Sometimes a romance that started in the studio would enter severe rough weather.  When Dilip Kumar was smitten of Madhubala and she shunned his advances, he bribed an assistant film director in K Asif’s unit of Mughal-e- Azam ,not to approve a slap scene until he slapped her 40 times in retakes. Around the same time Nimmi was able to slap Dilip Kumar very hard for his attempt to play mischief during the shooting of film Tarana. In both the instance, the actress did not go to the press and report the incidents. The matter stayed under wrap all the time. In 95 percent cases the hero in the Indian film industry remained a wolf in sheep skin in his personal life. Therefore it was a wild world for any female artist to work in film studios ‘untouched’.

The trend in the film industry began to change when women from  prosperous families also stepped into the profession of dramatic arts  and began to set some rules for themselves. The Kapoor Klan women were strictly off paws, but some male members of the same Klan found women fair play if they themselves offered to play around.  The stories around Gemini Ganesan in south Indian cinema and Uttam Kumar in Calcutta  were many but they did not appear in press reporting.

What  has changed  now is the new wave to become bold and not take the male attention lying down when not wanted.

The first was Preeti Jain, a starlet who some six years ago accused a prominent film director of rape and breach of trust and dragged him to court. This man still managed to save his skin, but not his public reputation.

If I were to advise Tanushree Datta, I would  say, that in her accusations she should also now drag the studio owners and management in such cases . Every studio in the country is a company and a business which employs  more than ten hands. All such companies and businesses are required by Labour laws to have  committee in office which can look into reported cases of sexual harassment of employees.  Not one such business has a notified  committee on its floor and all of them can be separately prosecuted by the State Labour Commissioner for violating the government order.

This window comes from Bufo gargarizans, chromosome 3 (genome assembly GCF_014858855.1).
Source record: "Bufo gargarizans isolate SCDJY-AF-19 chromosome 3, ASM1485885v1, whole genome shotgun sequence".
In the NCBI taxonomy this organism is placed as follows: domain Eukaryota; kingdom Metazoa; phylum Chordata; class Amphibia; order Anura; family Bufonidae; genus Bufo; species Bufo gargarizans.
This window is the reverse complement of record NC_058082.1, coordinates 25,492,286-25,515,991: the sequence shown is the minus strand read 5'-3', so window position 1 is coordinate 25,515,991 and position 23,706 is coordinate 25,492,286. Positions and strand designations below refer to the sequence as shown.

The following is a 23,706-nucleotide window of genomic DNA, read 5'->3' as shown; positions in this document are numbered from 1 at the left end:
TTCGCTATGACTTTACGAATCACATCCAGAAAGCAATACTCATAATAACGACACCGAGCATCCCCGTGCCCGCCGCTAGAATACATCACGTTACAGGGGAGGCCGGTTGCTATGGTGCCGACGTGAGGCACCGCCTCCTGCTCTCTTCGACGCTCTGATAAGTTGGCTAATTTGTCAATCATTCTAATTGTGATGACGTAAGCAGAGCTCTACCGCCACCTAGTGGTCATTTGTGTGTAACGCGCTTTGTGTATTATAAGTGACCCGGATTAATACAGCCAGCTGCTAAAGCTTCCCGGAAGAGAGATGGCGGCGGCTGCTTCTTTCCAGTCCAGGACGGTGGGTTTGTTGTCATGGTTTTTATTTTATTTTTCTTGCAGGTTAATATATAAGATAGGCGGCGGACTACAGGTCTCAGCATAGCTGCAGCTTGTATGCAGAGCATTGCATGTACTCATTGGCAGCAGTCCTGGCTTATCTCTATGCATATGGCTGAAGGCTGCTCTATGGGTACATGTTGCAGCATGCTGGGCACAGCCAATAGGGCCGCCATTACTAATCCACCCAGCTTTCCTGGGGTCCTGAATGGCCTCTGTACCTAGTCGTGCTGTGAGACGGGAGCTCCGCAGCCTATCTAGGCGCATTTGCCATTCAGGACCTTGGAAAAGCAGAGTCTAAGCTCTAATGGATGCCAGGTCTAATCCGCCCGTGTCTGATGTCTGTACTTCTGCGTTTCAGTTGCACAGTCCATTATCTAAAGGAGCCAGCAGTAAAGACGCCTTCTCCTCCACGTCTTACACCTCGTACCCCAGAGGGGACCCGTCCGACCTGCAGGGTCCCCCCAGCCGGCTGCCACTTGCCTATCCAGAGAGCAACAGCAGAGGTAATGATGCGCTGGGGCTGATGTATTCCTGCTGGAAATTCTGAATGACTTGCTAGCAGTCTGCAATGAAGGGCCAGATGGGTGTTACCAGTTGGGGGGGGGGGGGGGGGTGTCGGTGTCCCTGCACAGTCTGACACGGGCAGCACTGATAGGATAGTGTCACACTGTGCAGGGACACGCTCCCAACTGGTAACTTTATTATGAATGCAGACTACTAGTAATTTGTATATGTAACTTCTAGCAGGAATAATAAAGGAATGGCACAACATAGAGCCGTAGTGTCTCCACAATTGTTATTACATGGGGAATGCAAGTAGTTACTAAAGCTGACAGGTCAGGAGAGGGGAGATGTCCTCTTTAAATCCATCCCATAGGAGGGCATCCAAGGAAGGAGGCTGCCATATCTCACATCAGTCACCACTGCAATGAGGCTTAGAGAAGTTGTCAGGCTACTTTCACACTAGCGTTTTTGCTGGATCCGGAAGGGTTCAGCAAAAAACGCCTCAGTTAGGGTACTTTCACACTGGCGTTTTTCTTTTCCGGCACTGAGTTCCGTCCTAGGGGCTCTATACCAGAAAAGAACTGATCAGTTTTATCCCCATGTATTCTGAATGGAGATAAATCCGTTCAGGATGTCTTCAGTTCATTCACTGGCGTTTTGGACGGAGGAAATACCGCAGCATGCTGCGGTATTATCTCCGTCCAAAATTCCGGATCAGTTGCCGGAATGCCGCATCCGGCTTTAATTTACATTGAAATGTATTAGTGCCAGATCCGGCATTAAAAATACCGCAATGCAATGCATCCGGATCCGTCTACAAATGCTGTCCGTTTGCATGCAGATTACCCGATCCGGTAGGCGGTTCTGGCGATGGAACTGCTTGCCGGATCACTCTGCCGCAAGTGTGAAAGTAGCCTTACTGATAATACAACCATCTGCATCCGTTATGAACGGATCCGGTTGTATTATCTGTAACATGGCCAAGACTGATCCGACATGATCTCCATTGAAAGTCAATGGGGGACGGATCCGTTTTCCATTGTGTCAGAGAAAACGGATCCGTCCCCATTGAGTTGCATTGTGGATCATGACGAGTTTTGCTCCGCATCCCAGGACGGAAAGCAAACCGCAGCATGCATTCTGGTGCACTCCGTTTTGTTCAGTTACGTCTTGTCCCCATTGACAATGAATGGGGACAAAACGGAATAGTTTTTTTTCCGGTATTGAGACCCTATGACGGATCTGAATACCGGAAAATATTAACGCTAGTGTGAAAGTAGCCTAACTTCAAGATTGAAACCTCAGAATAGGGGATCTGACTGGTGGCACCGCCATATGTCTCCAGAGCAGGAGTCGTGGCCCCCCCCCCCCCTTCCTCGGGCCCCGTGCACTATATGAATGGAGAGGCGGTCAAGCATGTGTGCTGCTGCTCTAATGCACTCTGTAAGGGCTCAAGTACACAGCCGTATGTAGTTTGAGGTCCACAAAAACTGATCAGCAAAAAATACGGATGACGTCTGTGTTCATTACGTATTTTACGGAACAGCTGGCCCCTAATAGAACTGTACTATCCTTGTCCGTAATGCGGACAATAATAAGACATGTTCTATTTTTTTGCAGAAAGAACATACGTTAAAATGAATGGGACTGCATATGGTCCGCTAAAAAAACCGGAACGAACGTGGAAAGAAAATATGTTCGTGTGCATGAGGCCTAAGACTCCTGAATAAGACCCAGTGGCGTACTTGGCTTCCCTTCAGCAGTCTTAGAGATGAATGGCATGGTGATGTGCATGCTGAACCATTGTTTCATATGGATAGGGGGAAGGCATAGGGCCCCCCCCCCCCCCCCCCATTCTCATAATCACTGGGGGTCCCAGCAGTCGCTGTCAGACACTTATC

Miss Datta could have complained then and there when she felt threatened  from Patekar. Again Miss Datta faltered in staying silent when she found workers of Shiv Sena stalking her after the incident of Patekar getting the snub from her. In this case a criminal case under section 507,508 IPC should have been registered and Miss Datta should have sought police protection.

I would state the incident presently cannot be put under the carpet and a State intervention is necessary. A PIL in the Bombay High Court for rampant violation of labour laws by film studios must be filed and pushed to a verdict.

Presently after the closure of the newspaper “Screen” some years ago, serious film journalism has evaporated in the country. What we have now are periodicals which feature the write ups on film artists paid by their PROs. Nana Patekar’s PROs are presently a harassed lot. They do not deserve our sympathies, and nor do their employer acting on the  studio floors. Trade Magazine